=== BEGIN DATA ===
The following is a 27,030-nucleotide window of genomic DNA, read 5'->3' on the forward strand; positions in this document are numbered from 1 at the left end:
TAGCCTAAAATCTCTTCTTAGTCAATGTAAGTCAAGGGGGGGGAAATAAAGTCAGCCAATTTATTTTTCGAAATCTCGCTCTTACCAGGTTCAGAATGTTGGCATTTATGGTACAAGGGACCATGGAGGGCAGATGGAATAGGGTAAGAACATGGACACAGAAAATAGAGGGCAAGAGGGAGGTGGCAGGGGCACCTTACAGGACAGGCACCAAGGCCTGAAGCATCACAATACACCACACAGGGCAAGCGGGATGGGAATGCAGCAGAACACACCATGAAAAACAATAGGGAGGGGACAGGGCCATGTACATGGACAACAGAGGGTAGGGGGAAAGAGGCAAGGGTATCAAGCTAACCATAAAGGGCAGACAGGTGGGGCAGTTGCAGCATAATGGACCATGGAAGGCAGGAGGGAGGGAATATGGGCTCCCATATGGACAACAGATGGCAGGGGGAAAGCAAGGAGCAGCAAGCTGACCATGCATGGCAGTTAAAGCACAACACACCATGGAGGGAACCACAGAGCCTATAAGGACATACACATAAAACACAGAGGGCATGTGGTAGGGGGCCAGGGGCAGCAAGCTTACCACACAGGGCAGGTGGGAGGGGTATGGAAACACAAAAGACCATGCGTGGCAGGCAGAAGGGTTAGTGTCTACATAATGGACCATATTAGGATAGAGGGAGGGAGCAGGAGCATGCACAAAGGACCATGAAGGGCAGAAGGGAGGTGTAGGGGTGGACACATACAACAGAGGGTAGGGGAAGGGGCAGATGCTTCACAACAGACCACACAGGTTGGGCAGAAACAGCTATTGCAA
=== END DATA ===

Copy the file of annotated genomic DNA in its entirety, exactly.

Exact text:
The following is a 27,030-nucleotide window of genomic DNA, read 5'->3' on the forward strand; positions in this document are numbered from 1 at the left end:
TAGCCTAAAATCTCTTCTTAGTCAATGTAAGTCAAGGGGGGGGAAATAAAGTCAGCCAATTTATTTTTCGAAATCTCGCTCTTACCAGGTTCAGAATGTTGGCATTTATGGTACAAGGGACCATGGAGGGCAGATGGAATAGGGTAAGAACATGGACACAGAAAATAGAGGGCAAGAGGGAGGTGGCAGGGGCACCTTACAGGACAGGCACCAAGGCCTGAAGCATCACAATACACCACACAGGGCAAGCGGGATGGGAATGCAGCAGAACACACCATGAAAAACAATAGGGAGGGGACAGGGCCATGTACATGGACAACAGAGGGTAGGGGGAAAGAGGCAAGGGTATCAAGCTAACCATAAAGGGCAGACAGGTGGGGCAGTTGCAGCATAATGGACCATGGAAGGCAGGAGGGAGGGAATATGGGCTCCCATATGGACAACAGATGGCAGGGGGAAAGCAAGGAGCAGCAAGCTGACCATGCATGGCAGTTAAAGCACAACACACCATGGAGGGAACCACAGAGCCTATAAGGACATACACATAAAACACAGAGGGCATGTGGTAGGGGGCCAGGGGCAGCAAGCTTACCACACAGGGCAGGTGGGAGGGGTATGGAAACACAAAAGACCATGCGTGGCAGGCAGAAGGGTTAGTGTCTACATAATGGACCATATTAGGATAGAGGGAGGGAGCAGGAGCATGCACAAAGGACCATGAAGGGCAGAAGGGAGGTGTAGGGGTGGACACATACAACAGAGGGTAGGGGAAGGGGCAGATGCTTCACAACAGACCACACAGGTTGGGCAGAAACAGCTATTGCAA